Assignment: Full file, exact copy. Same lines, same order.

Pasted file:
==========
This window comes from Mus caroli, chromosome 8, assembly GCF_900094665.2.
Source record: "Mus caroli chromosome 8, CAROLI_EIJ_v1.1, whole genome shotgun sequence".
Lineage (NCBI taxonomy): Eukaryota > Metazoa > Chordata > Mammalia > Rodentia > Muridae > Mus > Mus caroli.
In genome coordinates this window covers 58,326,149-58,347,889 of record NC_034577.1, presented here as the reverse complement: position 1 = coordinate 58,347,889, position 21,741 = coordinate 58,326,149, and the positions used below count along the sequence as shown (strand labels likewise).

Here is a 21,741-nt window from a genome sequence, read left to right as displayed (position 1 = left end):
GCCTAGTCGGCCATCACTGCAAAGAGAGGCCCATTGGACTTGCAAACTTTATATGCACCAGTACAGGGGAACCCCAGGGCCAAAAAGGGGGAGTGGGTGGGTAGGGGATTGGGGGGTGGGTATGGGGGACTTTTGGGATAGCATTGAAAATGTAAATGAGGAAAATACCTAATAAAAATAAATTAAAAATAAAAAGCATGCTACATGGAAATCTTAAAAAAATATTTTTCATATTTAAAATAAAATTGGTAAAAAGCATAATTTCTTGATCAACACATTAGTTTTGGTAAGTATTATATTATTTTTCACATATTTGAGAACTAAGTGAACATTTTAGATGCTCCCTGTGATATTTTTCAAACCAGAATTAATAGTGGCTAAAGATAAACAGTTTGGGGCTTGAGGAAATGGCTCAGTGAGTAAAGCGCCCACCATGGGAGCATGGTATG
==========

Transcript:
This window comes from Mus caroli, chromosome 8, assembly GCF_900094665.2.
Source record: "Mus caroli chromosome 8, CAROLI_EIJ_v1.1, whole genome shotgun sequence".
Lineage (NCBI taxonomy): Eukaryota > Metazoa > Chordata > Mammalia > Rodentia > Muridae > Mus > Mus caroli.
In genome coordinates this window covers 58,326,149-58,347,889 of record NC_034577.1, presented here as the reverse complement: position 1 = coordinate 58,347,889, position 21,741 = coordinate 58,326,149, and the positions used below count along the sequence as shown (strand labels likewise).

Here is a 21,741-nt window from a genome sequence, read left to right as displayed (position 1 = left end):
GCCTAGTCGGCCATCACTGCAAAGAGAGGCCCATTGGACTTGCAAACTTTATATGCACCAGTACAGGGGAACCCCAGGGCCAAAAAGGGGGAGTGGGTGGGTAGGGGATTGGGGGGTGGGTATGGGGGACTTTTGGGATAGCATTGAAAATGTAAATGAGGAAAATACCTAATAAAAATAAATTAAAAATAAAAAGCATGCTACATGGAAATCTTAAAAAAATATTTTTCATATTTAAAATAAAATTGGTAAAAAGCATAATTTCTTGATCAACACATTAGTTTTGGTAAGTATTATATTATTTTTCACATATTTGAGAACTAAGTGAACATTTTAGATGCTCCCTGTGATATTTTTCAAACCAGAATTAATAGTGGCTAAAGATAAACAGTTTGGGGCTTGAGGAAATGGCTCAGTGAGTAAAGCGCCCACCATGGGAGCATGGTATG